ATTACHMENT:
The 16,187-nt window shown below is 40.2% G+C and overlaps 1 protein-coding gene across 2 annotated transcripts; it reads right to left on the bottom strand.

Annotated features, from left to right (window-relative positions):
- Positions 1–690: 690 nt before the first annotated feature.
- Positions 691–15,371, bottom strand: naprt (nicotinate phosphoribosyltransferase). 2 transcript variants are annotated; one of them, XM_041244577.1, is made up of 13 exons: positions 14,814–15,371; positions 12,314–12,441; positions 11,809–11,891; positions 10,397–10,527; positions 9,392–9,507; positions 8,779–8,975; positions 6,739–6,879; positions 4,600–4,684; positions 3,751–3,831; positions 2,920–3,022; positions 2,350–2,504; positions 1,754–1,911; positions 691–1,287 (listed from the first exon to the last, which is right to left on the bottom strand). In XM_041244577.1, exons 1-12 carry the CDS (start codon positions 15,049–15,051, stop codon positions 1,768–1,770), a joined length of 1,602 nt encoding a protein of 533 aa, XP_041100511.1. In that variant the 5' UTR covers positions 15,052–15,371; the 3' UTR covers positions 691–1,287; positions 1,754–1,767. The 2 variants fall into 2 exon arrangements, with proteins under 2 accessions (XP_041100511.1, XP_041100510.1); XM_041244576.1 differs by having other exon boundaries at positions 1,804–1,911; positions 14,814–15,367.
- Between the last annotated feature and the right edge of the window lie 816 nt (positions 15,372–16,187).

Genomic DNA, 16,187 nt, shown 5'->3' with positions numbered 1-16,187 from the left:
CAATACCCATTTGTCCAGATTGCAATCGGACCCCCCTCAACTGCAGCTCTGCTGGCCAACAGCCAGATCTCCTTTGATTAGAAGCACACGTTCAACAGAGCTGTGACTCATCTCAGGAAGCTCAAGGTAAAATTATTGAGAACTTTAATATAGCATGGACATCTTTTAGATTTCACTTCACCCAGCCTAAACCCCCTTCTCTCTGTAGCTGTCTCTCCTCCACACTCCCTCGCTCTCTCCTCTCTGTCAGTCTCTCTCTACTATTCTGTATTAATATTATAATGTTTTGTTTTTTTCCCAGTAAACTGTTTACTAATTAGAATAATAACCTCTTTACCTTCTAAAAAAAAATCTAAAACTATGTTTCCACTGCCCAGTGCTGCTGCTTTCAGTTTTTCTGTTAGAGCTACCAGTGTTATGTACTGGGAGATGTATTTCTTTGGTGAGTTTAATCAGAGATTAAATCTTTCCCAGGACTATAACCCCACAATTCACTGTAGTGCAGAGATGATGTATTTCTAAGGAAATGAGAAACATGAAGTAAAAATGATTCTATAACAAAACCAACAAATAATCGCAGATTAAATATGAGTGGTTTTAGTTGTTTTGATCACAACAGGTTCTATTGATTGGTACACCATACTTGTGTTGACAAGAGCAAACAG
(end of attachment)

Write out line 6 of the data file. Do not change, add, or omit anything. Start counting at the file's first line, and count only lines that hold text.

Genomic DNA, 16,187 nt, shown 5'->3' with positions numbered 1-16,187 from the left: